THE Nahas'm is the district occupied by the coppersmiths, and lies not far from the Mooristan, and in the same line of street leading from the gate of the Metwalys. Mosques bound the streets, and beneath their walls shops, forming the bazaar, are niched in, as we see the sheds of dealers clustering and deforming the cathedral churches of France. Above we see the open loggias, which are the school-rooms attached to the mosques, sheltered by striped awnings or matting, and over all, the minaret, singular in its form, but whether intended to be so by the fancy of the architect, or truncated from a fear of insecurity if the weight of materials had been increased by its being carried higher, it is difficult to determine; the fluting ingeniously conceals the failure, if it were one, and gives a not unpleasing character to this form of a stunted minaret.

Such objects as the bazaars of Cairo afford to the pencil are often chosen for their picturesqueness by the artist, and never fail to illustrate the local character of Oriental, domestic architecture, as well as the costumes and pursuits of its inhabitants; and where at every turn views and objects present themselves of which he desires to possess memorials, a selection from them cannot easily be made from what is interesting only for its civic importance, or historical associations; and though three or four street scenes and five or six mosques may characterise the domestic and sacred architecture of Cairo, the folio formed  by the artist is so rich in the  picturesqueness of his subjects, that for such a publication as this it is difficult to make a selection in which the picturesque and the important shall be found together.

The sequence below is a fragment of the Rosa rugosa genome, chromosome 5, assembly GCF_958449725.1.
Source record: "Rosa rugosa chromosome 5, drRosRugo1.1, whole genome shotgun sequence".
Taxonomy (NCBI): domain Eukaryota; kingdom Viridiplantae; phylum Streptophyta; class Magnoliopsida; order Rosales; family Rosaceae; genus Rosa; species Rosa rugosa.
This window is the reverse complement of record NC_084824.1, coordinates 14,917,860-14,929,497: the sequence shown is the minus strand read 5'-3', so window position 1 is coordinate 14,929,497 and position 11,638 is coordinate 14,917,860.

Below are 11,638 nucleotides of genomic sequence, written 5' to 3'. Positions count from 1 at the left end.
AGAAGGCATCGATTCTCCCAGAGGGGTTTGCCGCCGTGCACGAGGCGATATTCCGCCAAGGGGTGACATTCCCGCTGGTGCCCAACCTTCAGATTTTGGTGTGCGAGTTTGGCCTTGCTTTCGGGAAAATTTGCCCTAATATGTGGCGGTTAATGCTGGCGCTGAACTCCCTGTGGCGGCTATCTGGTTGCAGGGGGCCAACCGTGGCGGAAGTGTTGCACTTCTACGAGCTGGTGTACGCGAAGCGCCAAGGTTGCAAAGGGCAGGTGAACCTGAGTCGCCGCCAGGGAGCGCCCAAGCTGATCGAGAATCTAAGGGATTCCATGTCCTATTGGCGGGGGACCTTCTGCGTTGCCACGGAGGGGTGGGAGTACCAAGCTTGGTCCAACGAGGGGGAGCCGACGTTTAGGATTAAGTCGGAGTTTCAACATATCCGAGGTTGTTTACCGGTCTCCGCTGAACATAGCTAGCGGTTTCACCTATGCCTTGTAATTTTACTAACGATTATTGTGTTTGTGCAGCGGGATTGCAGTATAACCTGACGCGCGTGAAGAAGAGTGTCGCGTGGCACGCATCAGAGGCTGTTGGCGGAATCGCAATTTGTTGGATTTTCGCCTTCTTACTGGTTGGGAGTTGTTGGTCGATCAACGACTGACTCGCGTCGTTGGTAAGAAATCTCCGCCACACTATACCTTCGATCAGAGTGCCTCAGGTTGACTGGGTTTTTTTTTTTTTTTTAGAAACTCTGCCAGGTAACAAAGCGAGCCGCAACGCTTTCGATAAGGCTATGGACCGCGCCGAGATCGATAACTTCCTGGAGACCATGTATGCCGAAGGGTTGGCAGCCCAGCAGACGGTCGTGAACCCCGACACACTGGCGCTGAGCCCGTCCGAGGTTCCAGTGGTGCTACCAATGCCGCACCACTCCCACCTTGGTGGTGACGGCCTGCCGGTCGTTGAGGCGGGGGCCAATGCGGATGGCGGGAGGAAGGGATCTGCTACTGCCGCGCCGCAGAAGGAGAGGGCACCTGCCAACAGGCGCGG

The Bazaar of the Coppersmiths is one of those local arrangements of the trades in the East, where those who require such articles have the benefit of a larger choice in a district chiefly occupied by the manufacturers or vendors of particular wares,- a custom which still exists in many of the cities even of Western Europe. Our bankers in Lombard Street, silkweavers in Spitalfields, watchmakers in Clerkenwell, and coachmakers in Long Acre, are probably relics with us of the same custom. The Bazaar of the Silkweavers of Cairo has been already illustrated, that presented other objects besides the shops or stalls of the dealers below; this appropriation of certain places or districts to certain callings is in no place more striking than at Cairo. Some, as in what is called the Turkish Bazaar, furnish, like that of our men's mercers, only the dresses of the men; others all could be found rich and elegant for the decoration of beauty, together with every article of the toilet of an Eastern hareem-  the Howell and James's, in fact, of the capital of Egypt; but apart from this general bazaar, at another, literally called the Hair-oil Bazaar, are sold only perfumes, oils, scents, and decorations for the hair. At another arms are obtained, fine Damascus blades of the "ice-brook's temper," and pistols and and other fire-arms richly inlaid. The Shoe and Boot Bazaar presents to the attention of purchasers every variety of Eastern chaussure; and smokers may buy in another the cheapest pipe or the most costly nargilah, and, in proportion to his means, indulge in the enjoyment of the weed which has never wanted apologists. 

Robert's Journal.

Wilkinson's Egypt.